This actually wasn’t the worst destiny there in Stung Meanchey. They told that there were 500-600 people actually living in the dump. That means they don’t necessarily have any shelter, they are sleeping just in the garbage. That 14 year old girl offered to climb up the dump and take a photo for us because we couldn’t climb there and see it ourselves. We had left our camera to the hostel and I think it’s better that way. Many pictures of Stung Meanchey can be found in internet. We left that package of rice to this community of 17 families. Maybe they could feed them all with 50 kilos. To us it cost 35$ which is basically reasonable day budget for 2 person here in Cambodia. Still…you can’t feed all of them. I became so sad when I noticed how happy these children still seemed. This 2-year-old was playing around like any other 2-year-old back in our country. But he wasn’t playing with any fancy toys, just with one broken headphones. He just doesn’t know that things could or should be any better.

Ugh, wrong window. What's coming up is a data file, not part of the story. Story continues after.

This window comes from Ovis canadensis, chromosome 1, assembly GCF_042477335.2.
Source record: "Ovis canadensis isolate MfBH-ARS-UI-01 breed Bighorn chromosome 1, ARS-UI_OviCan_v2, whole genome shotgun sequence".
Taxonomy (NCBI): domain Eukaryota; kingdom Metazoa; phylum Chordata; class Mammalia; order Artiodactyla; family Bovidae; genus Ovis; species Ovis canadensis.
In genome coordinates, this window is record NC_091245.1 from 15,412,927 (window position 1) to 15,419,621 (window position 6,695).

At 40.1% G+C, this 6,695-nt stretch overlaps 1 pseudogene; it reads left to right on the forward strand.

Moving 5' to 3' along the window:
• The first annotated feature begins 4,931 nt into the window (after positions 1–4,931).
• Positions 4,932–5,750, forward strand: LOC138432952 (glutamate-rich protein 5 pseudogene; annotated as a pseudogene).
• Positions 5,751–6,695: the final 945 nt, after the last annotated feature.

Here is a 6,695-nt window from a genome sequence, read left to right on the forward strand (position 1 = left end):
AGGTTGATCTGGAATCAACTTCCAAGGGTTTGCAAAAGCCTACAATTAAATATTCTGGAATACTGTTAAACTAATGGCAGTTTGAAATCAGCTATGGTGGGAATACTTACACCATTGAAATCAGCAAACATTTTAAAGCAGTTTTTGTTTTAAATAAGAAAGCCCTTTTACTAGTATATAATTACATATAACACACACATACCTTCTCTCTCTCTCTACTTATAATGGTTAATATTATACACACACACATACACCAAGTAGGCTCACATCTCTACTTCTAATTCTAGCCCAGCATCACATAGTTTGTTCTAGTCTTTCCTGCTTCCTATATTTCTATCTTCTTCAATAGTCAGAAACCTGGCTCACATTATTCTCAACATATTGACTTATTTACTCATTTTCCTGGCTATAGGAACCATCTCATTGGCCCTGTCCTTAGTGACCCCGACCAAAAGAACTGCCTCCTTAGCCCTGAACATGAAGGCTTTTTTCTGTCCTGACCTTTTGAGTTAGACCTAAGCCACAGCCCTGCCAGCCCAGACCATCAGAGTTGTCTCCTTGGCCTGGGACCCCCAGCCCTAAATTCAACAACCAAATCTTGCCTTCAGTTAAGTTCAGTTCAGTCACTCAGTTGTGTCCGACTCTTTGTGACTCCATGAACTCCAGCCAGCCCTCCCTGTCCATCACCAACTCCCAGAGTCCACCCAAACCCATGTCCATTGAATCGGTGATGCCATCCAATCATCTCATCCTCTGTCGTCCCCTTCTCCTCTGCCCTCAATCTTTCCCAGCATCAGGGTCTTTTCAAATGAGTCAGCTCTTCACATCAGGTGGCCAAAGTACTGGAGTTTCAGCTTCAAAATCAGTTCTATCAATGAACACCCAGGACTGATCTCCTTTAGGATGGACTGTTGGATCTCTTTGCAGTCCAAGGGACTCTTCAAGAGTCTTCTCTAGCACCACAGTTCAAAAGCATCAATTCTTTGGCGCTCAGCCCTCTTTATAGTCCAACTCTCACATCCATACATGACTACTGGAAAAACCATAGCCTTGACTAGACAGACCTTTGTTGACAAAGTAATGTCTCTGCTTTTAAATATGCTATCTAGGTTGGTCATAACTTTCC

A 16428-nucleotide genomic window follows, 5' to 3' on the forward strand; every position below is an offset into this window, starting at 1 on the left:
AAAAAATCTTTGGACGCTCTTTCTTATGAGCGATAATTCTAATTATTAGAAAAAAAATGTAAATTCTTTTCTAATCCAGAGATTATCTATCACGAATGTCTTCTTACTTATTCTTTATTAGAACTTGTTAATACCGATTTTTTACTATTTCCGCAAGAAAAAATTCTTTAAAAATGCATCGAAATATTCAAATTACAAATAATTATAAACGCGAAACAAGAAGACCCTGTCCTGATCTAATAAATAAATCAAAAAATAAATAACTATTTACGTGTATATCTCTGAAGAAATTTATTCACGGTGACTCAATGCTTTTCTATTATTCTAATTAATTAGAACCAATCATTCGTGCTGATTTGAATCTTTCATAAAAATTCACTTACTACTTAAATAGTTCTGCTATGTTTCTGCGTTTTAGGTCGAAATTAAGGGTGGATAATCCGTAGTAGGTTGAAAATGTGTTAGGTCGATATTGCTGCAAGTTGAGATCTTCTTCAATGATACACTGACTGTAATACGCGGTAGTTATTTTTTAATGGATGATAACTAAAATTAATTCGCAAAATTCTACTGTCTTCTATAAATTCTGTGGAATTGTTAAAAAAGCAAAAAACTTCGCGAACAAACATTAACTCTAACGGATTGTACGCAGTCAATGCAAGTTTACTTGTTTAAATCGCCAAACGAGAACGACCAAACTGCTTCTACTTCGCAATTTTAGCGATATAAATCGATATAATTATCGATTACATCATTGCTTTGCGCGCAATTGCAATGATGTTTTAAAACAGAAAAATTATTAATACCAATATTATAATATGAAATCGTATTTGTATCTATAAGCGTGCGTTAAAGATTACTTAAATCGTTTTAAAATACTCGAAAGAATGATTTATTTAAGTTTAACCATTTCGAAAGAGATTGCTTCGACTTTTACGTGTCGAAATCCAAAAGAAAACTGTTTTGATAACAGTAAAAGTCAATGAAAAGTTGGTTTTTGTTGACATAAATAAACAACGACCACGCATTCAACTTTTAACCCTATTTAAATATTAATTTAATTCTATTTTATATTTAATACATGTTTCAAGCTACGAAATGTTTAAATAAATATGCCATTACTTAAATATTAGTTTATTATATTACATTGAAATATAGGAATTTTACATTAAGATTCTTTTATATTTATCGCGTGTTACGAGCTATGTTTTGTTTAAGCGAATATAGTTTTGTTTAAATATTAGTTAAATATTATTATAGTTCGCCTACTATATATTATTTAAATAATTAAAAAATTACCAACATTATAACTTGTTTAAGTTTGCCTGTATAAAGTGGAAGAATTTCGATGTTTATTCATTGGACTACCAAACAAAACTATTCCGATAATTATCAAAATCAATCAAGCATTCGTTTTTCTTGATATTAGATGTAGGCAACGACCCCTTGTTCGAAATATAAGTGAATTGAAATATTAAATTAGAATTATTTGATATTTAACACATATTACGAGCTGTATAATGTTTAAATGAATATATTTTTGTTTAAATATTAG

The garbage dump in Phnom Penh, Cambodia Stung Meanchey (http://www.maciejdakowicz.com/)

All the time we are thinking new ways of making our lives easier and more comfortable in Western countries. We have been joking with Auli how we even have these motorized king-size beds in Finland (here many common people are sleeping just on the floor). When it’s time to questionize if we really need all the conveniences we have? Even the poorest person in Finland doesn’t know a poverty like this.


Saigon shakes